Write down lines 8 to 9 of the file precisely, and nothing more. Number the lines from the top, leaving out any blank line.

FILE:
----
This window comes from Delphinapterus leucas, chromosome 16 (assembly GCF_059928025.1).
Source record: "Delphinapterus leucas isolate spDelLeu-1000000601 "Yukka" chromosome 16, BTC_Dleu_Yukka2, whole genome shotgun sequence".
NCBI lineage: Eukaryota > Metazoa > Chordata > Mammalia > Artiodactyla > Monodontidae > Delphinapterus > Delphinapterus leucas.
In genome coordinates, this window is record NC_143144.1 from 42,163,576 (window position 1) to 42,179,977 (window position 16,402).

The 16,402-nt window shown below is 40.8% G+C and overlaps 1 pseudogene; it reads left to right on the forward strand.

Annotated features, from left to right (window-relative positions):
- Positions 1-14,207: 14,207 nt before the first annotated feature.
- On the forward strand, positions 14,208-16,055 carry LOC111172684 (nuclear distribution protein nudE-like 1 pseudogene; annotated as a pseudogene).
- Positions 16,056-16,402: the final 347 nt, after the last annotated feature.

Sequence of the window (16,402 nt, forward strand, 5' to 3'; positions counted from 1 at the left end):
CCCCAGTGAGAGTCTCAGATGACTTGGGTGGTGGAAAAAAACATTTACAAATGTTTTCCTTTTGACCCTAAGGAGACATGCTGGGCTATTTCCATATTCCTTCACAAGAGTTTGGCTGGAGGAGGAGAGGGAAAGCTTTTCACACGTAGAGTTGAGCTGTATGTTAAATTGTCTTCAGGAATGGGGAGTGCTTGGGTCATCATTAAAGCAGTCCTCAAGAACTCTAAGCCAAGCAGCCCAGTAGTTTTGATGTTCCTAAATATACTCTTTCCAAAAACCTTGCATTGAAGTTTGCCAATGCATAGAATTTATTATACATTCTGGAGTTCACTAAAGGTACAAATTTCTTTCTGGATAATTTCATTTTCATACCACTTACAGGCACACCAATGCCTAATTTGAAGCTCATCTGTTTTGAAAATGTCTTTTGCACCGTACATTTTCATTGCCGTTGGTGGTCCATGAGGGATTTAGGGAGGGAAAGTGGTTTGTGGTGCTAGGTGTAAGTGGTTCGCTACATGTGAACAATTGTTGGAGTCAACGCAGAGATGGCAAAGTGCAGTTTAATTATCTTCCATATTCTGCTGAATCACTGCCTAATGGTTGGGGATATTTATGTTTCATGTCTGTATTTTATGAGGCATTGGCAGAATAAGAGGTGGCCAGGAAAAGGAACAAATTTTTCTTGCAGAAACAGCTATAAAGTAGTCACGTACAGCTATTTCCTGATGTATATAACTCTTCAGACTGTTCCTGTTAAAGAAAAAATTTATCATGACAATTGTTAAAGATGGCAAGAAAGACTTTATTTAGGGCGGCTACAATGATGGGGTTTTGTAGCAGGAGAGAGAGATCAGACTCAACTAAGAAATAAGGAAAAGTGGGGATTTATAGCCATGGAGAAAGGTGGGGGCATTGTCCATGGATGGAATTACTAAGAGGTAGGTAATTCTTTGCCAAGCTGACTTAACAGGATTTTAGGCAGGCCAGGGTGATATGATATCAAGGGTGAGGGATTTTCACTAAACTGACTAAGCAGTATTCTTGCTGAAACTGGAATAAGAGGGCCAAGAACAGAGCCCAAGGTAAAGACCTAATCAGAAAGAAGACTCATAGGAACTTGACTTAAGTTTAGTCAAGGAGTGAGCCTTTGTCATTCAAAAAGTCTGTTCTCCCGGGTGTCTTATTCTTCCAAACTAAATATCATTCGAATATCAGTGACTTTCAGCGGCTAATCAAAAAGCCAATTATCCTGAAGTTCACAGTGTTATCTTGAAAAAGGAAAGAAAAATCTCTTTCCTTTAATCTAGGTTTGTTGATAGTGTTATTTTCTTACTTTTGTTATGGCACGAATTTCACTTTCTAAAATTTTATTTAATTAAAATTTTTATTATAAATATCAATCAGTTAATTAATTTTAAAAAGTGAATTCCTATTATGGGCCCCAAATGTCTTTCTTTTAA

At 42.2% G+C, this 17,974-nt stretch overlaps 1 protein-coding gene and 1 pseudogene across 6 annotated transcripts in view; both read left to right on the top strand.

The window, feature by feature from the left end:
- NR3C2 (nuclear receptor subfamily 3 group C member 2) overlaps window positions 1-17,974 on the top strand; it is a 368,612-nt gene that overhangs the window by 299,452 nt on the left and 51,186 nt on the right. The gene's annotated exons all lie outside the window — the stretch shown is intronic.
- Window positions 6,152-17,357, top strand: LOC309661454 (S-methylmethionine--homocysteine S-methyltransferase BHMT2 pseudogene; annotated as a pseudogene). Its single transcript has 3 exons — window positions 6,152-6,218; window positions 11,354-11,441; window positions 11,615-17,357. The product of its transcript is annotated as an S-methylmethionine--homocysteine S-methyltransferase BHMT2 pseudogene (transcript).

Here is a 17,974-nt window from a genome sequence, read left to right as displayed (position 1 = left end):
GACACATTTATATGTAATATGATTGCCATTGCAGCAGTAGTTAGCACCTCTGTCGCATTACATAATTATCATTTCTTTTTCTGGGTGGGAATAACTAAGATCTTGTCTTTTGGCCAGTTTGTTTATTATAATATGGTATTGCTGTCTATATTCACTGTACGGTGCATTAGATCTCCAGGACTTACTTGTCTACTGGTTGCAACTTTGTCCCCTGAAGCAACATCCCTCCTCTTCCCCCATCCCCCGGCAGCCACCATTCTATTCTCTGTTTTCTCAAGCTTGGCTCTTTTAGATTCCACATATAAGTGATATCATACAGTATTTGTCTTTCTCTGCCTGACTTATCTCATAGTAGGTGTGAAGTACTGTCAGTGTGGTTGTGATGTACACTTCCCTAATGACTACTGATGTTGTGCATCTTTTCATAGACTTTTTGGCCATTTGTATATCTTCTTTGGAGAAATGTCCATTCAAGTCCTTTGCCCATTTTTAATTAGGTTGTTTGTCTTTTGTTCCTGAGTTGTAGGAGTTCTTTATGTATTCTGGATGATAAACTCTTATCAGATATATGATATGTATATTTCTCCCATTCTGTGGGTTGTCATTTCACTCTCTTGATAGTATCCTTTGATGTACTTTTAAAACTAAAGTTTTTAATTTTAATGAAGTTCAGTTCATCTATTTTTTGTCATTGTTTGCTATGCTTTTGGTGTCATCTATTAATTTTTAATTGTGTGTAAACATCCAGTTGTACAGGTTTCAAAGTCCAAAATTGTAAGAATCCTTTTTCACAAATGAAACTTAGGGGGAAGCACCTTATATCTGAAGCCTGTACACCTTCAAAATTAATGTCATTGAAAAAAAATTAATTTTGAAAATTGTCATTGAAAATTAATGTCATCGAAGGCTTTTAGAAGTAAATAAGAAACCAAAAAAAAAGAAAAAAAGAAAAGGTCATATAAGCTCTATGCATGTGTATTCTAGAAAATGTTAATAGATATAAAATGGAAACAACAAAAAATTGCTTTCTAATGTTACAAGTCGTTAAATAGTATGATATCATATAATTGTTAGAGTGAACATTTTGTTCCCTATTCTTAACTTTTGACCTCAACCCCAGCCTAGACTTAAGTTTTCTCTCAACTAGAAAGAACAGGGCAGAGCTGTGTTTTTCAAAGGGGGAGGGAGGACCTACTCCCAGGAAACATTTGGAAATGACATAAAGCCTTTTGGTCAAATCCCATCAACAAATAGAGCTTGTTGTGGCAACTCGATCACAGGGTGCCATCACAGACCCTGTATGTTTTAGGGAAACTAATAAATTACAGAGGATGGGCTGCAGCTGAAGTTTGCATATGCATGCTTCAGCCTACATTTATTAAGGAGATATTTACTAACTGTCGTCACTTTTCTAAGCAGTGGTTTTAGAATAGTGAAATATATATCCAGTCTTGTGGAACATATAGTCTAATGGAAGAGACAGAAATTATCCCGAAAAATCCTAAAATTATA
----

- On the forward strand, positions 14,208-16,055 carry LOC111172684 (nuclear distribution protein nudE-like 1 pseudogene; annotated as a pseudogene).
- Positions 16,056-16,402: the final 347 nt, after the last annotated feature.